Near Los Suenos Marriott, 4 km (2½ miles) north of Jacó, Herradura, 61101, Costa Rica

Playa Jacó

This long, palm-lined beach west of town is a pleasant enough spot in the morning but can burn the soles of your feet on a sunny afternoon. Though the gray sand and beachside construction make this spot less attractive than most other Costa Rican beaches, it's a good place to soak up the sun or enjoy a sunset. The beach is popular with surfers for the consistency of its waves, but when the surf is up, swimmers should beware of dangerous rip currents. Smaller waves make this beach ideal for surf lessons or longboarders. Bigger waves are found 5 km (3 miles) south at Playa Hermosa (a blue flag beach). During the rainy months, the ocean here is not very clean. The stretch near Jacó Laguna Resort is less crowded and their tiki bar is a great spot to grab a cocktail at sunset. Amenities: food and drink; toilets (at local restaurants and hotels). Best for: sunsets; surfing.

Jacó, 61101, Costa Rica

Playa La Pita

About a kilometer (½ mile) south after the entrance to Tárcoles, the Costanera passes this small beach that provides your first glimpse of the Pacific if you're coming down from San José or the Central Valley. The beach is rocky, and its proximity to the crocodile-infested Río Tárcoles makes the water murky and dangerous for swimming, but it's a nice spot to stop and admire the ocean and birds. Amenities: food and drink. Best for: sunset; walking.

Tárcoles, 61102, Costa Rica

Playa Manuel Antonio

The town's safest swimming area is sheltered Playa Manuel Antonio, the second beach in the national park. Its white sand makes it attractive for lounging around, and the warm, clean water is good for snorkeling. There are plenty of palm trees where you can find shade on this wide stretch of sand, and just outside the park are vendors selling fresh coconut water and lychees. Keep watch over your food as raccoons and monkeys are known to steal lunches while people are swimming. Huge mounds of lava rock shelter this cove on both sides of the rugged coastline. Several shacks just outside the park rent beach chairs for about $15 a day. Beaches inside the national park do not have lifeguards or food vendors, unlike those near the entrance. Amenities: parking; showers; toilets. Best for: snorkeling; swimming; walking.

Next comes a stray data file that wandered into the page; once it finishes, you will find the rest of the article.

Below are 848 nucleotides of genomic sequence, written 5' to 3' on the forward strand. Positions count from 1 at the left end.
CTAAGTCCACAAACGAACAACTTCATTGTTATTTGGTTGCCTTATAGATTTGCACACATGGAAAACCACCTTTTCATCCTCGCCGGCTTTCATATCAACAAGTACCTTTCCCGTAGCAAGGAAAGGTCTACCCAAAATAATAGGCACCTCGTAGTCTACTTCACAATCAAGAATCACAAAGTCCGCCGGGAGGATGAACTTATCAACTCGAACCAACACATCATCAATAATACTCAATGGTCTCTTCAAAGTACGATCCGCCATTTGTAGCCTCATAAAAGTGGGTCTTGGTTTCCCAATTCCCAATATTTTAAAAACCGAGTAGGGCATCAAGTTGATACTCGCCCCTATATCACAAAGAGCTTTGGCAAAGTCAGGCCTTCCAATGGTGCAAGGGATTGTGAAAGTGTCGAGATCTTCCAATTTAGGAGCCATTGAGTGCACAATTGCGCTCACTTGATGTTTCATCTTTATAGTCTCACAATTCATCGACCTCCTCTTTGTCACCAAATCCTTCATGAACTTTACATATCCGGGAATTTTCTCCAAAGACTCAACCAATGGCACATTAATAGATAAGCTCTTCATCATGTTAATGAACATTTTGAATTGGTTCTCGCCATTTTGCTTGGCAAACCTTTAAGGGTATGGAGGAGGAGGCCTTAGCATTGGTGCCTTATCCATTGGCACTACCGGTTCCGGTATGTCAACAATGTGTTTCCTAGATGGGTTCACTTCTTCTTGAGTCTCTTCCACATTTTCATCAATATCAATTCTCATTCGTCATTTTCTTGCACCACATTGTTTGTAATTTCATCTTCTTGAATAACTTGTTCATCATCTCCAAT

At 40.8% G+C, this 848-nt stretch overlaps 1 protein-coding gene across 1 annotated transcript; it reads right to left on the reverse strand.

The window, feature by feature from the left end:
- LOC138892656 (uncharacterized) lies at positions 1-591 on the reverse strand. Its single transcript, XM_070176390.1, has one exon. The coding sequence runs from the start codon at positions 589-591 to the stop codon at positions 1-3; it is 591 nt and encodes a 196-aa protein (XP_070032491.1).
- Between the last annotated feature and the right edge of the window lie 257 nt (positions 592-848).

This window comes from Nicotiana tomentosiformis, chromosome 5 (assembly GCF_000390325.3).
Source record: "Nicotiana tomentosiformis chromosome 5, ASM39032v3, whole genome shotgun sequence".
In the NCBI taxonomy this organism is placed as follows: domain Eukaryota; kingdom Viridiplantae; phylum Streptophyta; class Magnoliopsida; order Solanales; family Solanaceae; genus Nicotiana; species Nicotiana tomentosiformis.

Manuel Antonio, 60601, Costa Rica

Rainforest Spices / Villa Vanilla

Thirty minutes north of Quepos, this spice plantation produces vanilla, cinnamon, cocoa, pepper, allspice, turmeric, and a variety of exotic fruits, essential oils, and medicinal plants. Half-day tours include a visit to the harvesting warehouse, a walk through the fields, and a tasting of Ceylon cinnamon and chocolate gourmet treats prepared by the in-house pastry chef. If you get hooked on the vanilla-bean cheesecake, the cardamom ice cream, or the cinnamon tea, you can stock up on organic spices at the shop on your way out. Tastings and transportation from the Quepos–Manuel Antonio area are included in the tour price. Be sure to bring bug spray.

Rainmaker Conservation Project

This private nature reserve is spread over Fila Chota, a lower ridge of the Talamanca Range 22 km (13 miles) northeast of Quepos, and protects more than 1,500 acres of lush and precipitous forest, with river-walk or canopy-bridge routes to follow in the lower section. The reserve is home to many of Costa Rica's endangered species, and you may spot birds here that you won't find in Manuel Antonio. You are likely to see scarlet macaws and toucans, due to a repopulation of the species in the Quepos Biological Corridor. Their longtime resident sloth "Charlie Rainmaker" helps educate guests about rain-forest conservation. The reserve encompasses five ecozones and represents 75% of the species found in Costa Rica. It isn't as good a place to see animals as the national park, but Rainmaker's forest is different—lusher and more precipitous—and the view from its bridges is impressive. Guided tours are available from Manuel Antonio, or you can stop and take a self-guided tour on your way to or from Quepos. The park also offers an early-morning bird-watching tour and a night reptiles-and-amphibians hike. The restaurant serves lunch ($8), and there's an on-site microbrewery that utilizes Rainmaker's mountain waters. It's best to visit Rainmaker in the morning, since—true to its name—it often pours in the afternoon.